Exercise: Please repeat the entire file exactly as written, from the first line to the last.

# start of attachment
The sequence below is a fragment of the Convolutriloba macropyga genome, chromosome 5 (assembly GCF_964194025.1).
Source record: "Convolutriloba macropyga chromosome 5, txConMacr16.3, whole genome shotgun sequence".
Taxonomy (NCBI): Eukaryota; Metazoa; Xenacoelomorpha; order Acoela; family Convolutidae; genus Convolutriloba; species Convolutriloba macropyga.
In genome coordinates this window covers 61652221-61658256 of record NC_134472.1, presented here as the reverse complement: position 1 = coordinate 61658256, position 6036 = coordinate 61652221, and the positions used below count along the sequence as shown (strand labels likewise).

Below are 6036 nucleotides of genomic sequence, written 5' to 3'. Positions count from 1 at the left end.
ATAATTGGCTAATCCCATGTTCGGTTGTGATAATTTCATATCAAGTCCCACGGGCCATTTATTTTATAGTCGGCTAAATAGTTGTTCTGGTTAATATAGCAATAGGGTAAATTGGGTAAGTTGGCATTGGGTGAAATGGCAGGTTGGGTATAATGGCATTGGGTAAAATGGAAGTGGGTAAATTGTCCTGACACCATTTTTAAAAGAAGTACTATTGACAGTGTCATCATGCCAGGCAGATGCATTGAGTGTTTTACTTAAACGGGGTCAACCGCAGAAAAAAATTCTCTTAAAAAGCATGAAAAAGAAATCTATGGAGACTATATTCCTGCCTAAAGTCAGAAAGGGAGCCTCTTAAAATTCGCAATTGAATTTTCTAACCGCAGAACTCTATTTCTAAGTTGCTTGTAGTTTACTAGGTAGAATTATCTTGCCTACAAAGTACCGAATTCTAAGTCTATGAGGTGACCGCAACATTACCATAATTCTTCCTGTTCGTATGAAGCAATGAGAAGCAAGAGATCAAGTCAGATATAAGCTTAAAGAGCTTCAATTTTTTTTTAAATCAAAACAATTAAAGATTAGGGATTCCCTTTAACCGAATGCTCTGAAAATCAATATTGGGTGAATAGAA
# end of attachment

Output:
The sequence below is a fragment of the Convolutriloba macropyga genome, chromosome 5 (assembly GCF_964194025.1).
Source record: "Convolutriloba macropyga chromosome 5, txConMacr16.3, whole genome shotgun sequence".
Taxonomy (NCBI): Eukaryota; Metazoa; Xenacoelomorpha; order Acoela; family Convolutidae; genus Convolutriloba; species Convolutriloba macropyga.
In genome coordinates this window covers 61652221-61658256 of record NC_134472.1, presented here as the reverse complement: position 1 = coordinate 61658256, position 6036 = coordinate 61652221, and the positions used below count along the sequence as shown (strand labels likewise).

Below are 6036 nucleotides of genomic sequence, written 5' to 3'. Positions count from 1 at the left end.
ATAATTGGCTAATCCCATGTTCGGTTGTGATAATTTCATATCAAGTCCCACGGGCCATTTATTTTATAGTCGGCTAAATAGTTGTTCTGGTTAATATAGCAATAGGGTAAATTGGGTAAGTTGGCATTGGGTGAAATGGCAGGTTGGGTATAATGGCATTGGGTAAAATGGAAGTGGGTAAATTGTCCTGACACCATTTTTAAAAGAAGTACTATTGACAGTGTCATCATGCCAGGCAGATGCATTGAGTGTTTTACTTAAACGGGGTCAACCGCAGAAAAAAATTCTCTTAAAAAGCATGAAAAAGAAATCTATGGAGACTATATTCCTGCCTAAAGTCAGAAAGGGAGCCTCTTAAAATTCGCAATTGAATTTTCTAACCGCAGAACTCTATTTCTAAGTTGCTTGTAGTTTACTAGGTAGAATTATCTTGCCTACAAAGTACCGAATTCTAAGTCTATGAGGTGACCGCAACATTACCATAATTCTTCCTGTTCGTATGAAGCAATGAGAAGCAAGAGATCAAGTCAGATATAAGCTTAAAGAGCTTCAATTTTTTTTTAAATCAAAACAATTAAAGATTAGGGATTCCCTTTAACCGAATGCTCTGAAAATCAATATTGGGTGAATAGAA